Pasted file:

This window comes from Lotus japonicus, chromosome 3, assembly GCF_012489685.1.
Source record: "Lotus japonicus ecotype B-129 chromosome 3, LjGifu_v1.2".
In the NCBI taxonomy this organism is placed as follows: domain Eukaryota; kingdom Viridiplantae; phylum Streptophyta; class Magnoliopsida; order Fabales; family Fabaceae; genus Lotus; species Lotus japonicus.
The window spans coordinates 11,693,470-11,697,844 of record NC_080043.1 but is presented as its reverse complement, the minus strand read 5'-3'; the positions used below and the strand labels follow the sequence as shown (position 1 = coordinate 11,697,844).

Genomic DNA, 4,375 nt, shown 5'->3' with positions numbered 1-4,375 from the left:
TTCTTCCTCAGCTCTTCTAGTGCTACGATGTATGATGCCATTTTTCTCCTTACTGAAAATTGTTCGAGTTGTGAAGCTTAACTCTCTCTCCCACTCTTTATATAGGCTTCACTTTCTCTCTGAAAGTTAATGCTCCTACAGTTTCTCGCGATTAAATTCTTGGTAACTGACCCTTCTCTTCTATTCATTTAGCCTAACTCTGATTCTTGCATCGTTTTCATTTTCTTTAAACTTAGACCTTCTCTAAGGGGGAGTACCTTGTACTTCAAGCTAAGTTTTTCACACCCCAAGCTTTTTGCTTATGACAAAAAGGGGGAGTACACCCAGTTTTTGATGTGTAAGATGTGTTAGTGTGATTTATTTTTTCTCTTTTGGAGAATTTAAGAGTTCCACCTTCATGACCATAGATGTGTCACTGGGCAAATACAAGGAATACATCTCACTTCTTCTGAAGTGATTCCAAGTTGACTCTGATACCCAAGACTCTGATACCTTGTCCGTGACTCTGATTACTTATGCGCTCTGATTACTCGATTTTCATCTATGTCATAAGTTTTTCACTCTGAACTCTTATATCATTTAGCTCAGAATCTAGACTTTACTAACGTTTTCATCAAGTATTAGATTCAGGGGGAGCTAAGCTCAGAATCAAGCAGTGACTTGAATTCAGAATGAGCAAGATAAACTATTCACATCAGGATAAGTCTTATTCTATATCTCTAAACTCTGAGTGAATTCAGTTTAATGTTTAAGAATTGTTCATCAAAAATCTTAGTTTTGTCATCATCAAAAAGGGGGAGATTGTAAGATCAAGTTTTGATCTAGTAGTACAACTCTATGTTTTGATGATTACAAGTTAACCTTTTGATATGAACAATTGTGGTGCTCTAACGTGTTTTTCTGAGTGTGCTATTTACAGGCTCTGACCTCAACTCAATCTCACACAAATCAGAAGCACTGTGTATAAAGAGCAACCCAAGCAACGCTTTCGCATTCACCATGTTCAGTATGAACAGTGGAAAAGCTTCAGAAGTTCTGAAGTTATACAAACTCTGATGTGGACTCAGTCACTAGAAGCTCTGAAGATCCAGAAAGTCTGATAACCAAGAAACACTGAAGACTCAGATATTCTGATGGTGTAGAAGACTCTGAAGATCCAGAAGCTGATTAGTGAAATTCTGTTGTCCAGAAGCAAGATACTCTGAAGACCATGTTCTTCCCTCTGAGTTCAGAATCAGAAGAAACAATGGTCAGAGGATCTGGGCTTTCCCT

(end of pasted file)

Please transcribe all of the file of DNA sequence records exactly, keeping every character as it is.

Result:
This window comes from Lotus japonicus, chromosome 3, assembly GCF_012489685.1.
Source record: "Lotus japonicus ecotype B-129 chromosome 3, LjGifu_v1.2".
In the NCBI taxonomy this organism is placed as follows: domain Eukaryota; kingdom Viridiplantae; phylum Streptophyta; class Magnoliopsida; order Fabales; family Fabaceae; genus Lotus; species Lotus japonicus.
The window spans coordinates 11,693,470-11,697,844 of record NC_080043.1 but is presented as its reverse complement, the minus strand read 5'-3'; the positions used below and the strand labels follow the sequence as shown (position 1 = coordinate 11,697,844).

Genomic DNA, 4,375 nt, shown 5'->3' with positions numbered 1-4,375 from the left:
TTCTTCCTCAGCTCTTCTAGTGCTACGATGTATGATGCCATTTTTCTCCTTACTGAAAATTGTTCGAGTTGTGAAGCTTAACTCTCTCTCCCACTCTTTATATAGGCTTCACTTTCTCTCTGAAAGTTAATGCTCCTACAGTTTCTCGCGATTAAATTCTTGGTAACTGACCCTTCTCTTCTATTCATTTAGCCTAACTCTGATTCTTGCATCGTTTTCATTTTCTTTAAACTTAGACCTTCTCTAAGGGGGAGTACCTTGTACTTCAAGCTAAGTTTTTCACACCCCAAGCTTTTTGCTTATGACAAAAAGGGGGAGTACACCCAGTTTTTGATGTGTAAGATGTGTTAGTGTGATTTATTTTTTCTCTTTTGGAGAATTTAAGAGTTCCACCTTCATGACCATAGATGTGTCACTGGGCAAATACAAGGAATACATCTCACTTCTTCTGAAGTGATTCCAAGTTGACTCTGATACCCAAGACTCTGATACCTTGTCCGTGACTCTGATTACTTATGCGCTCTGATTACTCGATTTTCATCTATGTCATAAGTTTTTCACTCTGAACTCTTATATCATTTAGCTCAGAATCTAGACTTTACTAACGTTTTCATCAAGTATTAGATTCAGGGGGAGCTAAGCTCAGAATCAAGCAGTGACTTGAATTCAGAATGAGCAAGATAAACTATTCACATCAGGATAAGTCTTATTCTATATCTCTAAACTCTGAGTGAATTCAGTTTAATGTTTAAGAATTGTTCATCAAAAATCTTAGTTTTGTCATCATCAAAAAGGGGGAGATTGTAAGATCAAGTTTTGATCTAGTAGTACAACTCTATGTTTTGATGATTACAAGTTAACCTTTTGATATGAACAATTGTGGTGCTCTAACGTGTTTTTCTGAGTGTGCTATTTACAGGCTCTGACCTCAACTCAATCTCACACAAATCAGAAGCACTGTGTATAAAGAGCAACCCAAGCAACGCTTTCGCATTCACCATGTTCAGTATGAACAGTGGAAAAGCTTCAGAAGTTCTGAAGTTATACAAACTCTGATGTGGACTCAGTCACTAGAAGCTCTGAAGATCCAGAAAGTCTGATAACCAAGAAACACTGAAGACTCAGATATTCTGATGGTGTAGAAGACTCTGAAGATCCAGAAGCTGATTAGTGAAATTCTGTTGTCCAGAAGCAAGATACTCTGAAGACCATGTTCTTCCCTCTGAGTTCAGAATCAGAAGAAACAATGGTCAGAGGATCTGGGCTTTCCCT